In Dukes v. Wal-Mart, a decision that should be long studied for its intellectual dishonesty, a divided court upheld the class certification of a million-plus-member class with disparate individualized claims and absolutely no way to try the case (which seeks punitive damages, no less) with adequate fairness and due process for unnamed class members or the defendant. Objections were brushed aside: after all, if the class is truly problematic, the district judge who made the dishonest certification can choose to decertify the class. (Never mind that this is precisely backwards: the Committee Notes to Rule 23 say "A court that is not satisfied that the requirements of Rule 23 have been met should refuse certification until they have been met.") Statistical evidence that the Supreme Court has said was insufficient was held sufficient; class members that the Supreme Court have said have no standing were given standing; a punitive-damages procedure the Supreme Court has said violates due process was considered sufficient; all in order to shoehorn the class into a "typicality" requirement that could not be met otherwise, demonstrating the danger of class actions where the procedural tail wags the substantive dog. The Court also found, at the request of the plaintiffs' lawyers, that declaratory and injunctive relief "predominate" under Rule 23(b)(2), a matter of procedural convenience rather than intellectual honesty about the law when the compensatory and punitive damages sought rise into the hundreds of billions.
As Judge Kleinfeld's dissent points out, "The Civil Rights Act expressly prohibits orders requiring the reinstatement, promotion, or payment of back pay to anyone injured 'for any reason other than discrimination.'" No matter to the two-judge majority: the substantive law bends to the procedural necessity of extorting billions from Wal-Mart, though here they are at least not dishonest, just lawless, frankly admitting that they prefer "rough justice" to what the law requires.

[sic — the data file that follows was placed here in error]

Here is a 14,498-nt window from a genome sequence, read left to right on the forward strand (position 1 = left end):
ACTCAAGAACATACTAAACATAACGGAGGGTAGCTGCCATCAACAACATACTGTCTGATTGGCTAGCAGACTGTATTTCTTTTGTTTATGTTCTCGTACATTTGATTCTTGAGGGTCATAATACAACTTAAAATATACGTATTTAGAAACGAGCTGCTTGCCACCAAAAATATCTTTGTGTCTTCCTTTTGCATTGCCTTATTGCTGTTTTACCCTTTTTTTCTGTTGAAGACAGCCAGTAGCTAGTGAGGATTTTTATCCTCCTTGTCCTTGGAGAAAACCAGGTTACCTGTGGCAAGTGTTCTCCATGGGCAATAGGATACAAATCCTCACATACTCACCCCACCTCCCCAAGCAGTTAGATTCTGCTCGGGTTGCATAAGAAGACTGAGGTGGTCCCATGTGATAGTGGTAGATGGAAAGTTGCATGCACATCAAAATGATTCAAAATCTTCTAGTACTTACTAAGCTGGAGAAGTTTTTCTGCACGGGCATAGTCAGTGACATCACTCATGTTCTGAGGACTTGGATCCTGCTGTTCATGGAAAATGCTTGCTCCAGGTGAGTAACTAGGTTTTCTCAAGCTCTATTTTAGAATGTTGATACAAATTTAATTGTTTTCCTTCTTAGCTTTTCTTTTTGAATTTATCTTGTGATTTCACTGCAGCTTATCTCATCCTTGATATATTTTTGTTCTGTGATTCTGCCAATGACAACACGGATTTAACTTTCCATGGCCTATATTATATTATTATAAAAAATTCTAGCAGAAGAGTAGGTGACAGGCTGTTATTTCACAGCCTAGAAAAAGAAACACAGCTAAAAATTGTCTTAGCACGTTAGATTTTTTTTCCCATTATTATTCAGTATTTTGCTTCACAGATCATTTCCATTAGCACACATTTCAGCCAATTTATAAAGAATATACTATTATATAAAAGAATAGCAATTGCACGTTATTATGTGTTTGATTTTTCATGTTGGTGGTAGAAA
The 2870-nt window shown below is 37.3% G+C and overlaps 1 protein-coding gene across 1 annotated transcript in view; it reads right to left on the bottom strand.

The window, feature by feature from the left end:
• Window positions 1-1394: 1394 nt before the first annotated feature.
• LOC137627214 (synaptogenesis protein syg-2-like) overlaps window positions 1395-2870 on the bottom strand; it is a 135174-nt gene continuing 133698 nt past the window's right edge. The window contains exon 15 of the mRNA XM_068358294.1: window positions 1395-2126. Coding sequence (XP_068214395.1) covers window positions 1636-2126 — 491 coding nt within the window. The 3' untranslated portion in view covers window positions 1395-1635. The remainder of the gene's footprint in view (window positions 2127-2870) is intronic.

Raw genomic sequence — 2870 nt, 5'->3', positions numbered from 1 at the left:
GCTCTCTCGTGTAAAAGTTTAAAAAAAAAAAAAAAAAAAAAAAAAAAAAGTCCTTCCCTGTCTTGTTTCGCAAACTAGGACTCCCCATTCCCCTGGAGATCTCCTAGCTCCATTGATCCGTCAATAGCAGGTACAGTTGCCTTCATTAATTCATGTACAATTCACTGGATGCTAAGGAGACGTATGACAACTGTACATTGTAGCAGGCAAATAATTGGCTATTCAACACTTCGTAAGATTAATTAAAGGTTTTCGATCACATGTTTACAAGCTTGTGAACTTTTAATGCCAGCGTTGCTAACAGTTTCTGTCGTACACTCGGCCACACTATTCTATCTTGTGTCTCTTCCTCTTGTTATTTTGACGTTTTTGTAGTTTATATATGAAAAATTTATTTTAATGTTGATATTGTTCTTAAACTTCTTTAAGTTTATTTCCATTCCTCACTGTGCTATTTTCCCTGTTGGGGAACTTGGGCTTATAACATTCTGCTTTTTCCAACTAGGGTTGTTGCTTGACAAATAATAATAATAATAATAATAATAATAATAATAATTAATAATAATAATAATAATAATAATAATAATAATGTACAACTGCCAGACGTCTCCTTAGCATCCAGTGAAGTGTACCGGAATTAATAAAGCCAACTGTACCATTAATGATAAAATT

Judge Kleinfeld's short dissent obliterates the reasoning of the majority opinion, which is why, perhaps, the Judge Pregerson majority opinion makes no effort to address it:
Whether these seven named plaintiffs �will fairly and adequately
protect the interests of the class,� gets no serious
attention, no doubt because everyone assumes that the lawyers
will manage the case without much interference from
their supposed clients. But if the named plaintiffs were really
zealously represented, as they are entitled to be, their interests
would diverge and require separate counsel. Women who still
work at Wal-Mart have an interest in the terms of an injunction.
But an injunction or declaratory judgment cannot benefit
women who have quit or been fired and do not want to return.
Those who are managers have interests different from those
who have not been promoted. Those who face defenses, such
as whether they were fired for stealing time, may have a
greater interest in a compromise settlement than those whose
records are unblemished. ...
The district court calls this class certification �historic,� a
euphemism for �unprecedented.� In the law, the absence of
precedent is no recommendation. This class certification violates
the requirements of Rule 23. It threatens the rights of
women injured by sex discrimination. And it threatens Wal-
Mart�s rights. The district court�s formula approach to dividing
up punitive damages and back pay means that women
injured by sex discrimination will have to share any recovery
with women who were not. Women who were fired or not
promoted for good reasons will take money from Wal-Mart
they do not deserve, and get reinstated or promoted as well.
This is �rough justice� indeed. �Rough,� anyway. Since when
were the district courts converted into administrative agencies
and empowered to ignore individual justice?
Wal-Mart has said that it will seek en banc review, and, if necessary, certiorari from the U.S. Supreme Court. One hopes this lawless decision is overturned.
Bruce Nye has good observations on the decision and on its disregard for FRE 702 and Daubert. Earlier coverage on Point of Law: Jun. 29, 2004 (Walter Olson); Jul. 2, 2004 (Jim Copland); Jan. 7 (former EEOC GC Eric Dreiband in the WSJ); Aug. 16, 2004 (dueling statistics and the problem of "Simpson's Paradox").
Judge Pregerson's previous claim to fame was issuing an opinion seeking to enjoin a lawful California recall election over its use of punchcard ballots that was eventually reversed by an en banc Ninth Circuit panel 11-0.